A horse named Bofa Deez Nutz won its first victory on Friday at Oklahoma City's Remington Park. You'll note that the race caller is a master at his craft.
Meanwhile, as the horse crossed the finish line, its owner could be heard exclaiming "GOT EEEEM!" (In my imagination anyway.)
(Thanks, Dean Putney!)
In 2015, Patti Smith went on tour with her band to celebrate the 40th anniversary of her debut album, Horses. Now it's been announced that a new documentary titled Horses: Patti Smith and her Band has been made using footage of the tour's final gig at Los Angeles' Wiltern Theater.
In an interview with Rolling Stone in 2014, the then 67-year-old said,
"I think we continue to deliver all of these songs sometimes stronger than when I was young... So I'm going to be happy to celebrate it, to perform the album with happiness, not with any kind of cynicism or a cashing-in thing. It will be a true, proud celebration, so the answer is yes."
I attended one of the three sold-out shows at The Fillmore in San Francisco in early 2015 and can attest that it was a strong performance. The 1975 album was performed in its entirety, in sequence, and Patti rocked the whole show hard.
The new film was directed by Steven Sebring and executive produced by record producer Jimmy Iovine. It premieres April 23 at the Tribeca Film Festival in New York City. After the screening, Smith and her band will perform some songs, including the album's title track.
This may look like grasslands, but it's a horse carefully positioned and beautifully photographed by Lee Diegaard, part of her Equuleus series. Below: Copper Valley. Read the rest
A gentleman in Long Beach, CA decided to celebrate his 29th birthday by galloping down a freeway on his white Arabian horse. And this was after he celebrated by getting drunk.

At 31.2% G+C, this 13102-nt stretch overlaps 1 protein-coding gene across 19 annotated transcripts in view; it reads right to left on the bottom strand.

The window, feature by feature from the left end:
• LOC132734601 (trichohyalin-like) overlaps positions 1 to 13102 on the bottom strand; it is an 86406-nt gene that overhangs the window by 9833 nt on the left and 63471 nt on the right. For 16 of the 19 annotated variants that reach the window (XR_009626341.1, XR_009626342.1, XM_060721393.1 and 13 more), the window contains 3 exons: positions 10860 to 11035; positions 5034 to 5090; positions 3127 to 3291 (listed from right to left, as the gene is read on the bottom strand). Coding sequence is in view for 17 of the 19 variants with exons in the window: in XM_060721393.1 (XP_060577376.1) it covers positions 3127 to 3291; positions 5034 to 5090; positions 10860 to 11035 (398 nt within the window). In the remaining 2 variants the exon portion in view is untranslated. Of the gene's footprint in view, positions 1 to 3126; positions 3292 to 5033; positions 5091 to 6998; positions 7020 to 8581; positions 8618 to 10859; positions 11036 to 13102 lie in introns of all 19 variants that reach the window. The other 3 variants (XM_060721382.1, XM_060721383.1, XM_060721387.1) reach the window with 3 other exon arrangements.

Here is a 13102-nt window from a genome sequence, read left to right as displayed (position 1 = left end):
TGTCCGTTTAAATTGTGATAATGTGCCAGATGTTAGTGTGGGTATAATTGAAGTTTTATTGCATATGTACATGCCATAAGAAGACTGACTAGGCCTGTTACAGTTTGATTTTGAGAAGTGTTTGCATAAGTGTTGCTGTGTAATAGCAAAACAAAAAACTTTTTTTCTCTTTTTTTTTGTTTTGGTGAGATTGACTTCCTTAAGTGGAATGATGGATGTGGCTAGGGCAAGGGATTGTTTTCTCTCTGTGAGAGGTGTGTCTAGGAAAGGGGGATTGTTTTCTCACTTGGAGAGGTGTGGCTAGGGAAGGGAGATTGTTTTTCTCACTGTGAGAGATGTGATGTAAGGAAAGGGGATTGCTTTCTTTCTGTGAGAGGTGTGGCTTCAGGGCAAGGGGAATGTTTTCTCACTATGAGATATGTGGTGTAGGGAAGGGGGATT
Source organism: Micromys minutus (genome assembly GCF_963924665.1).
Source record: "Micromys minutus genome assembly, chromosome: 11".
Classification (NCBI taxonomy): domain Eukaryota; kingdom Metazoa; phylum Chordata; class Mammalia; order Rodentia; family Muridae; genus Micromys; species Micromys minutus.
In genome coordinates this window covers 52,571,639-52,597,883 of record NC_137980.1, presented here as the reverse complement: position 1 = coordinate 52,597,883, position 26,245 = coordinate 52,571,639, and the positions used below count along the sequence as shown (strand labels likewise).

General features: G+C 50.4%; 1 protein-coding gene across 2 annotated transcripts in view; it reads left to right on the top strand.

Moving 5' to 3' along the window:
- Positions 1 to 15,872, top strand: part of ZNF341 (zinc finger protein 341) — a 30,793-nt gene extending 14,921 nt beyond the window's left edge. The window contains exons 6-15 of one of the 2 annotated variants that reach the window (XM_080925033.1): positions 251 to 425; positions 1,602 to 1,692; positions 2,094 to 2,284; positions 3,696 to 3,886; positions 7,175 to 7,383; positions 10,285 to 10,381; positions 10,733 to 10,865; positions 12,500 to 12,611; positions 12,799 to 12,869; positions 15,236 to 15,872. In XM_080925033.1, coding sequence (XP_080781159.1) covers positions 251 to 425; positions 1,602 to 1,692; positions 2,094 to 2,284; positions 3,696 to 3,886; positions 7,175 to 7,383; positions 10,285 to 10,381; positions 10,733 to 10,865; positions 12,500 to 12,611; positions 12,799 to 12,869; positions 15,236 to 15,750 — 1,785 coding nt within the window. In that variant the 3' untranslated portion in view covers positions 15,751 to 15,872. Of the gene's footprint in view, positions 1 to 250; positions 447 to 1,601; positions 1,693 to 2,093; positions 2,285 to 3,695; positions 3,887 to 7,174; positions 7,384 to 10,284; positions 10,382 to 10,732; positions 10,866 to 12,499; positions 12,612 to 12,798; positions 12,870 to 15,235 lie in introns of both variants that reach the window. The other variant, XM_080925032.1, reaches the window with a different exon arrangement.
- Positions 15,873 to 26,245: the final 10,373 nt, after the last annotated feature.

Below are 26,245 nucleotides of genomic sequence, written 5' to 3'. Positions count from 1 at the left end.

According to ABC7News:
CHP officers responded around 1 a.m. Saturday to a report of a man riding a white horse on the eastbound 91 from Paramount Boulevard to Downey Avenue. Officers found the man on his horse after he had exited at Downey and rode into Bellflower.
They stopped the man and administered field sobriety tests, with results of .21 and .19 percent - or more than double the legal limit.
The man, Luis Alfredo Perez of Placentia, CA, was arrested and charged with a DUI. His horse wasn't hurt and was handed over to Perez's mother.
So a horse walks onto the 91 freeway...no joke. Rider arrested by CHP for DUI in the greater Long Beach area. Don’t put yourself, your beautiful animal, or others in danger of being killed in traffic. @CBSLA @NBCLA @KTLA @ABC7 @FOXLA @CNN @FoxNews @ABC @NBCNews @CBSNews @CHP_HQ pic.twitter.com/YdiL54ctvQ
— CHP Santa Fe Springs (@CHP_SFS) February 25, 2018
— CHP Santa Fe Springs (@CHP_SFS) February 24, 2018
That's Boris Karloff riding off on a mechanical horse.
But in the original Italian version, we close out with this ending monologue from Karloff decked out in his Wurdulak costume -- "So there it is. Didn't you see that end coming? There's no fooling around with ghosts, because they take revenge. Well, we've come to the end of our tales... so, sadly, I must leave you now. But watch out on the way home. Look around you, look behind you... careful when you open the door! And don't go in without turning on the light! Dream about me! We'll become friends!"